Table 2 provides a breakdown of the case characteristics for the sample as a whole and also separately for DV Project and non-DV Project cases. The majority of incidents occurred in a joint residence of the suspect and victim. Incidents most commonly involved the suspect physically assaulting the victim (81%). Strangulation was also not uncommon (216 cases, or 15.6%). DV Project cases were significantly more likely to involve a knife (2.8% vs. 0.9%), χ2 (1, N = 1388) = 5.77, p = .016, assault (82.6% vs. 78.1%), χ2 (1, N = 1388) = 4.07, p = .044), or other type of weapon (7.7% vs. 4.0%), χ2 (1, N = 1388) = 6.99, p < .01, while non-DV Project cases were significantly more likely to involve strangulation (19.8% vs. 13.4%), χ2 (1, N = 1388) = 9.66, p < .01, blunt instrument (4.7% vs. 2.5%), χ2 (1, N = 1388) = 4.69, p = .03, or threats (16.4% vs. 9.5%), χ2 (1, N = 1388) = 14.23, p < .01. Almost half of victims received visible injuries (45%), although the percent was significantly higher for cases handled by the DV Project (50.7%) than non-DV Project cases (36%), χ2 (1, N = 1367) = 26.44, p < .01. It is possible this difference reflects a variation in reporting between the two groups. In particular, first responders in DV project districts may have a greater awareness of the importance of systematically and thoroughly documenting injuries in police reports given their relationship with DV unit detectives.
Table 2

Case characteristics and prosecution outcomes of domestic violence cases, Cleveland, July–December 2008


DV project districts

Non-DV project districts



Location of offense

 Victim residence

257 (28.0%)

103 (22.1%)


360 (26.0%)

 Suspect residence

51 (5.6%)

21 (4.5%)


72 (5.2%)

 Joint residence

453 (49.4%)

263 (56.3%)


716 (51.7%)

 Other indoor location

52 (5.7%)

29 (6.2%)


81 (5.9%)

 Public outdoor location

55 (6.0%)

28 (6.0%)


83 (6.0%)


49 (5.3%)

23 (4.9%)


72 (5.2%)

Weapons useda


13 (1.4%)

2 (0.4%)


15 (1.1%)


26 (2.8%)

4 (0.9%)


30 (2.2%)


758 (82.6%)

367 (78.1%)


1125 (81.1%)


123 (13.4%)

93 (19.8%)


216 (15.6%)

 Blunt instrument

23 (2.5%)

22 (4.7%)


45 (3.2%)


87 (9.5%)

77 (16.4%)


164 (11.8%)


71 (7.7%)

19 (4.0%)


90 (6.5%)

Victim received visible injuries


459 (50.6%)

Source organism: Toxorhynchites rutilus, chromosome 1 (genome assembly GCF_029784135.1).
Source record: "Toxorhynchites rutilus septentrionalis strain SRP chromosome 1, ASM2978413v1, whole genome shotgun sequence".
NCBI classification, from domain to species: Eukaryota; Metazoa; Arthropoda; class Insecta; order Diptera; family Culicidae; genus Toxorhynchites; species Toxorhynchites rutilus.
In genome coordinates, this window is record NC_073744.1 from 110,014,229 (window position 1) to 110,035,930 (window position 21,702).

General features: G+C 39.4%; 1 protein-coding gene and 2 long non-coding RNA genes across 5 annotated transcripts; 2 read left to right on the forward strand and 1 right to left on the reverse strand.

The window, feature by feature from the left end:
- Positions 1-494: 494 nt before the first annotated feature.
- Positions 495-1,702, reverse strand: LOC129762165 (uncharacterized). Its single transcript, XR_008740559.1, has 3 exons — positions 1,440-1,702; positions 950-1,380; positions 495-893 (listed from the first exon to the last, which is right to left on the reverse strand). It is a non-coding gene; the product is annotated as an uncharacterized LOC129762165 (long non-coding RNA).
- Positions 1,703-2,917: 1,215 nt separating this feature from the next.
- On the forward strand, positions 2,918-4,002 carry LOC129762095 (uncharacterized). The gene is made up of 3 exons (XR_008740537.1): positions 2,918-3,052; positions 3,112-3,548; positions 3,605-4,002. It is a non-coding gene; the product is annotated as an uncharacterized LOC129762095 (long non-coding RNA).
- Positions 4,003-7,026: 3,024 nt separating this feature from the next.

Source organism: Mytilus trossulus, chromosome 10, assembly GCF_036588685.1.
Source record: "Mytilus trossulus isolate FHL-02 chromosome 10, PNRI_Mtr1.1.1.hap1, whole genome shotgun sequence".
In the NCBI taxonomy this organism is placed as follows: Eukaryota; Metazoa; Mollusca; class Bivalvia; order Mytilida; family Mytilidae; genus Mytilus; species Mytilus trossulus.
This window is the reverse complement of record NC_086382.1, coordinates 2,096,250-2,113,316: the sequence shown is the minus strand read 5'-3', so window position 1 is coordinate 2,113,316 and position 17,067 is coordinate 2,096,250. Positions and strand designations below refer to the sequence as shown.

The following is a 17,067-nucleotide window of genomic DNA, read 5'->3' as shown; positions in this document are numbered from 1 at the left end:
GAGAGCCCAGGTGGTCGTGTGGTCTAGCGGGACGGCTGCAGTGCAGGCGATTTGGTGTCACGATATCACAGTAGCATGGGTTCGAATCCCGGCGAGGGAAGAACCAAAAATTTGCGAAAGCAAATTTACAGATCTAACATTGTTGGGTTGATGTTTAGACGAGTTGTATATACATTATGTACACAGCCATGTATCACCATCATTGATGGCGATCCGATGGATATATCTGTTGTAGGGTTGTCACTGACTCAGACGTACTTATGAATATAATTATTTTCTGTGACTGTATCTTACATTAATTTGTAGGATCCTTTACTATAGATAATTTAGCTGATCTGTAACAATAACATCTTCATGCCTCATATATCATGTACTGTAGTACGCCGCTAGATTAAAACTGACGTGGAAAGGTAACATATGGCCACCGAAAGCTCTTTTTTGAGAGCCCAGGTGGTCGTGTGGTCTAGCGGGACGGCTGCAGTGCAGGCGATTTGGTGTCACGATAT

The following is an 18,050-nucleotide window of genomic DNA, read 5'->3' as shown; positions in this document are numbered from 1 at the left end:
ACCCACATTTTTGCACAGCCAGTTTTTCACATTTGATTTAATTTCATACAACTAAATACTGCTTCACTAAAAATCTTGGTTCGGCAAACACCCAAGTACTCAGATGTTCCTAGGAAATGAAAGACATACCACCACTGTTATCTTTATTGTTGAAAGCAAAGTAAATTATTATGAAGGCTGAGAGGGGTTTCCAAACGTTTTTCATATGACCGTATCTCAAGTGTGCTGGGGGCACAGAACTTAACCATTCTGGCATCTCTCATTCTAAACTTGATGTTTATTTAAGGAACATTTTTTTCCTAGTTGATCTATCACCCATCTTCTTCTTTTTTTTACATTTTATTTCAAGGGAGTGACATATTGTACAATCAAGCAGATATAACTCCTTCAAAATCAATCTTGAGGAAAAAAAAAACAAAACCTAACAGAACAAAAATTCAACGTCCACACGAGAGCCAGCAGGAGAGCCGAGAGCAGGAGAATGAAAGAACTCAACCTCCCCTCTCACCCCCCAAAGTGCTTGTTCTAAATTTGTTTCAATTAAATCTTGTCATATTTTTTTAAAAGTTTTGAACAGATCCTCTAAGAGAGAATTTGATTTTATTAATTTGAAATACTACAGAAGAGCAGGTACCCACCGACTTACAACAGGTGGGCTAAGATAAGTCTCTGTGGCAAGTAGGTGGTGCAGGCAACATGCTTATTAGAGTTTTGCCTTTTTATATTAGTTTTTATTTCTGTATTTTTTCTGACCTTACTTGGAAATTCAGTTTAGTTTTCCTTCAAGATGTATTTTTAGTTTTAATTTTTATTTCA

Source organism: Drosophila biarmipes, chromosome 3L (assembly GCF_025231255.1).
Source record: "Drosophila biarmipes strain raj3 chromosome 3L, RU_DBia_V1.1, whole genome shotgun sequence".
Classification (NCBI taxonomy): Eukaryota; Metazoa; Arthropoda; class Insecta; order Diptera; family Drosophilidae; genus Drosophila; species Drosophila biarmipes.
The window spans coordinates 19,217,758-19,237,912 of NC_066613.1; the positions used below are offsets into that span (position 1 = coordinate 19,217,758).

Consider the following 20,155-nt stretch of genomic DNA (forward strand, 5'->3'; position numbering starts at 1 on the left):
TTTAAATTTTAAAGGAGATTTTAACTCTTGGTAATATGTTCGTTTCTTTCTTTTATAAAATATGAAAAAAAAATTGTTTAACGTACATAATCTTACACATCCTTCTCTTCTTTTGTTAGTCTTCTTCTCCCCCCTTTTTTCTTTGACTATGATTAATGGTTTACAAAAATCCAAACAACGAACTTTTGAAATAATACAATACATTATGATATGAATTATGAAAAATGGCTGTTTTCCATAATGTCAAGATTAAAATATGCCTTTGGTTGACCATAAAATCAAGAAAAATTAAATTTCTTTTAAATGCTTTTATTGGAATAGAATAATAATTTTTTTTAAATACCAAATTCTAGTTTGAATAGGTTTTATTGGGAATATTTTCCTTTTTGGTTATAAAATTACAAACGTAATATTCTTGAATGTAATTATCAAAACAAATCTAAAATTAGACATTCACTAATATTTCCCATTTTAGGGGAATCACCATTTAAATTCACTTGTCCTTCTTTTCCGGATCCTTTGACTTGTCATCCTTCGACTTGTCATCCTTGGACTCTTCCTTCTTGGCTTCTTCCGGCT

166 (36.0%)


625 (45.0%)


447 (49.2%)

295 (64.0%)


742 (53.5%)



21 (1.5%)

Charges issued by prosecutor


445 (48.5%)

63 (58.3%)


508 (49.5%)


473 (51.5%)

45 (41.7%)


518 (50.5%)

Court hearing the case

 Cleveland municipal court

335 (76.3%)

40 (63.5%)


375 (74.7%)

 Cuyahoga county court of common pleas

104 (23.7%)

23 (36.5%)


127 (25.3%)

*p < .05

aThe percentages for the weapon categories add up to more than 100 because multiple types of weapons could be used in a single incident

Case Follow-up for Domestic Violence Cases in the First and Fifth Districts

Of the 481 non-DV Project cases where the original incident occurred in the first and fifth districts, the overwhelming majority (75.3%) resulted in nothing beyond the initial incident report filed. In other words, the victim filed an initial report but did not follow up on the referral they were given to discuss the case with a City Prosecutor. No further action was taken on these 362 cases. In only 80 of the 481 cases (16.6%) did the victim pursue the case by following up on it at the Cleveland Prosecutor’s Office. The detective bureaus in the first and fifth districts (who handle felony domestic violence cases) handled 28 cases. Finally, the DV Project unit handled 11 of the cases, even though they did not occur in one of the DV Project’s district. Most often this occurred when the DV unit had previously handled a case involving the same suspect. These cases were subsequently included in the DV Project group as they were handled by DV detectives, prosecutors and judges.